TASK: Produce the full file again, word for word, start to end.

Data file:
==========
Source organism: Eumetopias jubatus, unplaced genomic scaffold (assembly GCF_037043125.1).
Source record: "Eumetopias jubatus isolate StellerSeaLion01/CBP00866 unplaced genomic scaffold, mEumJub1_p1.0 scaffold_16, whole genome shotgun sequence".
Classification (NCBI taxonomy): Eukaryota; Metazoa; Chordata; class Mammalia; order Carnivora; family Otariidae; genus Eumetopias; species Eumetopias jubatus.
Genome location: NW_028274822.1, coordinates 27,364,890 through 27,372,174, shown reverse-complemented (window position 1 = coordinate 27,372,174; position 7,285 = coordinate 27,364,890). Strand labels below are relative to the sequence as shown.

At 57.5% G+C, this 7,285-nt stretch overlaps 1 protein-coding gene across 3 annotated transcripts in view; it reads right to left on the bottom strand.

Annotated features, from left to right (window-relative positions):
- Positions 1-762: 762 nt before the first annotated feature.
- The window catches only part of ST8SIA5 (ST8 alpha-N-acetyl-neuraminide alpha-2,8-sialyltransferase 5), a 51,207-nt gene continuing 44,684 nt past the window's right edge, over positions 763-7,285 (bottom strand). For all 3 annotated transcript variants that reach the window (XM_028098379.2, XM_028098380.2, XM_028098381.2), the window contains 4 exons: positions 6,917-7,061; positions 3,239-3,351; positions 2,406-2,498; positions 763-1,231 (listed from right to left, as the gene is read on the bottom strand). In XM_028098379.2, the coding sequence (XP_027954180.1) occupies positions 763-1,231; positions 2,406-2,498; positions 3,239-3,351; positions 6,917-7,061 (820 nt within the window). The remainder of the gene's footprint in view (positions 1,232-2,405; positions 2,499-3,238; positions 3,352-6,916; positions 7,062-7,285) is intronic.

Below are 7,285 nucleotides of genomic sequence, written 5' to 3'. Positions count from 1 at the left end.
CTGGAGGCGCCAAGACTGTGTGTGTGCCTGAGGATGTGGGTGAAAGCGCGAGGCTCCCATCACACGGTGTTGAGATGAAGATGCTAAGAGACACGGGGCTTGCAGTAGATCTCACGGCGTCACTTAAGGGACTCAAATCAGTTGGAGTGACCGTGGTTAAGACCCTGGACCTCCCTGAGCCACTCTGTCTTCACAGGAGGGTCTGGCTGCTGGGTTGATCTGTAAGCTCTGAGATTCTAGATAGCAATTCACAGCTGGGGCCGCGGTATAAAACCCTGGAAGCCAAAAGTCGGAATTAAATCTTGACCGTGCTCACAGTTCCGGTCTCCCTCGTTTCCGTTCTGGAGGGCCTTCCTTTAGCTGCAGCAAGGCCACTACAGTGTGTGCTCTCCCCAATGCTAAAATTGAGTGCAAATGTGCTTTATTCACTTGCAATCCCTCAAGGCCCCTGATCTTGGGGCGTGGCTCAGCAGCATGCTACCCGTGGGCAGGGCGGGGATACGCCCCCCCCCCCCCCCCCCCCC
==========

Source organism: Eumetopias jubatus, unplaced genomic scaffold (assembly GCF_037043125.1).
Source record: "Eumetopias jubatus isolate StellerSeaLion01/CBP00866 unplaced genomic scaffold, mEumJub1_p1.0 scaffold_16, whole genome shotgun sequence".
Classification (NCBI taxonomy): Eukaryota; Metazoa; Chordata; class Mammalia; order Carnivora; family Otariidae; genus Eumetopias; species Eumetopias jubatus.
Genome location: NW_028274822.1, coordinates 27,364,890 through 27,372,174, shown reverse-complemented (window position 1 = coordinate 27,372,174; position 7,285 = coordinate 27,364,890). Strand labels below are relative to the sequence as shown.

At 57.5% G+C, this 7,285-nt stretch overlaps 1 protein-coding gene across 3 annotated transcripts in view; it reads right to left on the bottom strand.

Annotated features, from left to right (window-relative positions):
- Positions 1-762: 762 nt before the first annotated feature.
- The window catches only part of ST8SIA5 (ST8 alpha-N-acetyl-neuraminide alpha-2,8-sialyltransferase 5), a 51,207-nt gene continuing 44,684 nt past the window's right edge, over positions 763-7,285 (bottom strand). For all 3 annotated transcript variants that reach the window (XM_028098379.2, XM_028098380.2, XM_028098381.2), the window contains 4 exons: positions 6,917-7,061; positions 3,239-3,351; positions 2,406-2,498; positions 763-1,231 (listed from right to left, as the gene is read on the bottom strand). In XM_028098379.2, the coding sequence (XP_027954180.1) occupies positions 763-1,231; positions 2,406-2,498; positions 3,239-3,351; positions 6,917-7,061 (820 nt within the window). The remainder of the gene's footprint in view (positions 1,232-2,405; positions 2,499-3,238; positions 3,352-6,916; positions 7,062-7,285) is intronic.

Below are 7,285 nucleotides of genomic sequence, written 5' to 3'. Positions count from 1 at the left end.
CTGGAGGCGCCAAGACTGTGTGTGTGCCTGAGGATGTGGGTGAAAGCGCGAGGCTCCCATCACACGGTGTTGAGATGAAGATGCTAAGAGACACGGGGCTTGCAGTAGATCTCACGGCGTCACTTAAGGGACTCAAATCAGTTGGAGTGACCGTGGTTAAGACCCTGGACCTCCCTGAGCCACTCTGTCTTCACAGGAGGGTCTGGCTGCTGGGTTGATCTGTAAGCTCTGAGATTCTAGATAGCAATTCACAGCTGGGGCCGCGGTATAAAACCCTGGAAGCCAAAAGTCGGAATTAAATCTTGACCGTGCTCACAGTTCCGGTCTCCCTCGTTTCCGTTCTGGAGGGCCTTCCTTTAGCTGCAGCAAGGCCACTACAGTGTGTGCTCTCCCCAATGCTAAAATTGAGTGCAAATGTGCTTTATTCACTTGCAATCCCTCAAGGCCCCTGATCTTGGGGCGTGGCTCAGCAGCATGCTACCCGTGGGCAGGGCGGGGATACGCCCCCCCCCCCCCCCCCCCCC